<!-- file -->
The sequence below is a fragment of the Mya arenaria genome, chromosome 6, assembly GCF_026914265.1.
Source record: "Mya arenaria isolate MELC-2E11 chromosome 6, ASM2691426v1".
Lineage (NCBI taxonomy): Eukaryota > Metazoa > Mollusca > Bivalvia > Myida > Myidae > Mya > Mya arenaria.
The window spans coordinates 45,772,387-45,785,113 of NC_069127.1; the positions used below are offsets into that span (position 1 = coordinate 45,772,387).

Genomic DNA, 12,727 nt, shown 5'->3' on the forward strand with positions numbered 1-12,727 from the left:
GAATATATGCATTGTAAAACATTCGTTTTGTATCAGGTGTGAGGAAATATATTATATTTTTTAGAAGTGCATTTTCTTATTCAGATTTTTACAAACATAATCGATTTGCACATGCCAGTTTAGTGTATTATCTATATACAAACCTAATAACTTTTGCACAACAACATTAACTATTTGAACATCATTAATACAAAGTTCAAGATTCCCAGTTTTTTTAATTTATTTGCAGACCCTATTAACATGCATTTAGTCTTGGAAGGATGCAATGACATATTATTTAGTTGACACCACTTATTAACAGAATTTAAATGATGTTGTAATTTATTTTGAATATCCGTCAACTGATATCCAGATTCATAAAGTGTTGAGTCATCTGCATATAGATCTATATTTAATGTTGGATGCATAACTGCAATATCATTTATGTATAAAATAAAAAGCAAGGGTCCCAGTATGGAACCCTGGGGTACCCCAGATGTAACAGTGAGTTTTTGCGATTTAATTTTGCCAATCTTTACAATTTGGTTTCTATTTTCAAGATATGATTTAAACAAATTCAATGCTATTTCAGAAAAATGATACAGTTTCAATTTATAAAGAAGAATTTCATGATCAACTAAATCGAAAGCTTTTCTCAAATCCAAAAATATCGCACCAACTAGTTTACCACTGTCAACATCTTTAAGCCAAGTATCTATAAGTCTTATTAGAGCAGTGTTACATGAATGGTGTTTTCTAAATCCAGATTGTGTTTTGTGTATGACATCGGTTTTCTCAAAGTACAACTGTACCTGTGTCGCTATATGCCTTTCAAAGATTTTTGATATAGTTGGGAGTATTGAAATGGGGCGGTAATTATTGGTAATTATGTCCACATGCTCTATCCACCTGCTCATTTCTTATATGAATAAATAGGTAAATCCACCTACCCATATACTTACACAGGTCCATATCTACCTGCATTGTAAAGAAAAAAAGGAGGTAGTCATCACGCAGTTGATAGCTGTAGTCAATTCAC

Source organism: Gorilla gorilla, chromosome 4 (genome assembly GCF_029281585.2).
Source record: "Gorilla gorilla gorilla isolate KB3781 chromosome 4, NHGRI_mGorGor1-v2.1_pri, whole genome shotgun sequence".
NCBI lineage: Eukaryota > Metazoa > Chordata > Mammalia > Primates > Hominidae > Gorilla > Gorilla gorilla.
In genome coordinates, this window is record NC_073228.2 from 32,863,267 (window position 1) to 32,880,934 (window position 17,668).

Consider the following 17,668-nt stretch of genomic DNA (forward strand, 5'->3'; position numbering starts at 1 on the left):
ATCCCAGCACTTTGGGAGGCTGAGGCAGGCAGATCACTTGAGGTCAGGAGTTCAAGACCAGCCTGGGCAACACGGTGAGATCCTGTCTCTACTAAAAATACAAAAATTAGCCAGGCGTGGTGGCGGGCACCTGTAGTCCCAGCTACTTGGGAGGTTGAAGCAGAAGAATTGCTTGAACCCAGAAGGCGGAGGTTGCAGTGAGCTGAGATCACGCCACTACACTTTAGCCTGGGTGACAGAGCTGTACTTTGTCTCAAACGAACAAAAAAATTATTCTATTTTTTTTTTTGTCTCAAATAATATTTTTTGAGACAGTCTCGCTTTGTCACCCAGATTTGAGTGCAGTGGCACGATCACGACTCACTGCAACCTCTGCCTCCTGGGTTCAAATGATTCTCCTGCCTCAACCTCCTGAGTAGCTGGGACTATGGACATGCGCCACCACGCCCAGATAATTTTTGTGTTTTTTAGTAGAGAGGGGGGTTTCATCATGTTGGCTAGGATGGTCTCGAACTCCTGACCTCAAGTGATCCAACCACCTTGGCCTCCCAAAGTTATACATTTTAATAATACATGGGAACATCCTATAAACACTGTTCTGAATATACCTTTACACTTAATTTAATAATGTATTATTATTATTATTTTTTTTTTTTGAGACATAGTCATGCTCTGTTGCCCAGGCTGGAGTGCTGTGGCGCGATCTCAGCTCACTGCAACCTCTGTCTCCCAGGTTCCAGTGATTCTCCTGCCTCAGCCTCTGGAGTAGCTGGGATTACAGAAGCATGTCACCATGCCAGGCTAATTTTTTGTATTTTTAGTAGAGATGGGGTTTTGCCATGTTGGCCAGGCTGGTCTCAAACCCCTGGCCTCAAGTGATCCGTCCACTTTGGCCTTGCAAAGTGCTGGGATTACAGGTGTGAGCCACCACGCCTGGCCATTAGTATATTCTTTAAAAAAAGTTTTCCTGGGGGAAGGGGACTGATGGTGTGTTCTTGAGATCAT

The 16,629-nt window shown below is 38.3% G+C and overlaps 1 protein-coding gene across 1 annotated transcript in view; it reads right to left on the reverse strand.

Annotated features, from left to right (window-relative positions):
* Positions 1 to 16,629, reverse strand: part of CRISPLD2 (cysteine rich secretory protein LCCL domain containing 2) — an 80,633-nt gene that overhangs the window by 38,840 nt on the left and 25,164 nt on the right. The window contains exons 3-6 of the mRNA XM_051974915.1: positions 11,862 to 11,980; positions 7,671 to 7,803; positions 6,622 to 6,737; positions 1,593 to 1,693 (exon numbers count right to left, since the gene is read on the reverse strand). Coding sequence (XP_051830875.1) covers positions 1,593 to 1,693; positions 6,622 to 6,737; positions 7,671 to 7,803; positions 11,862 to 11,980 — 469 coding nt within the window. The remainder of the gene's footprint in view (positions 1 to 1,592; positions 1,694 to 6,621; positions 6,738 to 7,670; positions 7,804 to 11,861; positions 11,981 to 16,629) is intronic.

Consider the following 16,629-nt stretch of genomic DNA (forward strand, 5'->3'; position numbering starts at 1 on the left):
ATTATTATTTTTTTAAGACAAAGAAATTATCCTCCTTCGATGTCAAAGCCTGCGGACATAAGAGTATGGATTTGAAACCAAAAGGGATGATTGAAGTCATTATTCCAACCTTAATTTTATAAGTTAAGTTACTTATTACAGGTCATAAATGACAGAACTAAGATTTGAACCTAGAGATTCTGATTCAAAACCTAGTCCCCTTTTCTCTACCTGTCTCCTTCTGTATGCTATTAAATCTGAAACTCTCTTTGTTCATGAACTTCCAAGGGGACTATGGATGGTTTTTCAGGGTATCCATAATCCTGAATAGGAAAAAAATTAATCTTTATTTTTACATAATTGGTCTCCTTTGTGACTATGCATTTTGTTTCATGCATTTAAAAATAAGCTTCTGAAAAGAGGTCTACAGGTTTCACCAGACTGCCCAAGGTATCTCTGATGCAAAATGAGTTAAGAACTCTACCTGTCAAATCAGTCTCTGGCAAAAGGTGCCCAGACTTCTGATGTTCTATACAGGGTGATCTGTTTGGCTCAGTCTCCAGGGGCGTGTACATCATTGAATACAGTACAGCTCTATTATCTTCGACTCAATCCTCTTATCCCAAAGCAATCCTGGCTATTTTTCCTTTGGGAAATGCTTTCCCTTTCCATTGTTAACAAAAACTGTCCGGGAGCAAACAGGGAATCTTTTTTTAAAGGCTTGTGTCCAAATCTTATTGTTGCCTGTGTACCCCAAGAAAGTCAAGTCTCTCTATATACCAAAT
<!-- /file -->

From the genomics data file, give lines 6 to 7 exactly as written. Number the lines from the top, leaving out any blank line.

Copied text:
GAATATATGCATTGTAAAACATTCGTTTTGTATCAGGTGTGAGGAAATATATTATATTTTTTAGAAGTGCATTTTCTTATTCAGATTTTTACAAACATAATCGATTTGCACATGCCAGTTTAGTGTATTATCTATATACAAACCTAATAACTTTTGCACAACAACATTAACTATTTGAACATCATTAATACAAAGTTCAAGATTCCCAGTTTTTTTAATTTATTTGCAGACCCTATTAACATGCATTTAGTCTTGGAAGGATGCAATGACATATTATTTAGTTGACACCACTTATTAACAGAATTTAAATGATGTTGTAATTTATTTTGAATATCCGTCAACTGATATCCAGATTCATAAAGTGTTGAGTCATCTGCATATAGATCTATATTTAATGTTGGATGCATAACTGCAATATCATTTATGTATAAAATAAAAAGCAAGGGTCCCAGTATGGAACCCTGGGGTACCCCAGATGTAACAGTGAGTTTTTGCGATTTAATTTTGCCAATCTTTACAATTTGGTTTCTATTTTCAAGATATGATTTAAACAAATTCAATGCTATTTCAGAAAAATGATACAGTTTCAATTTATAAAGAAGAATTTCATGATCAACTAAATCGAAAGCTTTTCTCAAATCCAAAAATATCGCACCAACTAGTTTACCACTGTCAACATCTTTAAGCCAAGTATCTATAAGTCTTATTAGAGCAGTGTTACATGAATGGTGTTTTCTAAATCCAGATTGTGTTTTGTGTATGACATCGGTTTTCTCAAAGTACAACTGTACCTGTGTCGCTATATGCCTTTCAAAGATTTTTGATATAGTTGGGAGTATTGAAATGGGGCGGTAATTATTGGTAATTATGTCCACATGCTCTATCCACCTGCTCATTTCTTATATGAATAAATAGGTAAATCCACCTACCCATATACTTACACAGGTCCATATCTACCTGCATTGTAAAGAAAAAAAGGAGGTAGTCATCACGCAGTTGATAGCTGTAGTCAATTCAC

Source organism: Gorilla gorilla, chromosome 4 (genome assembly GCF_029281585.2).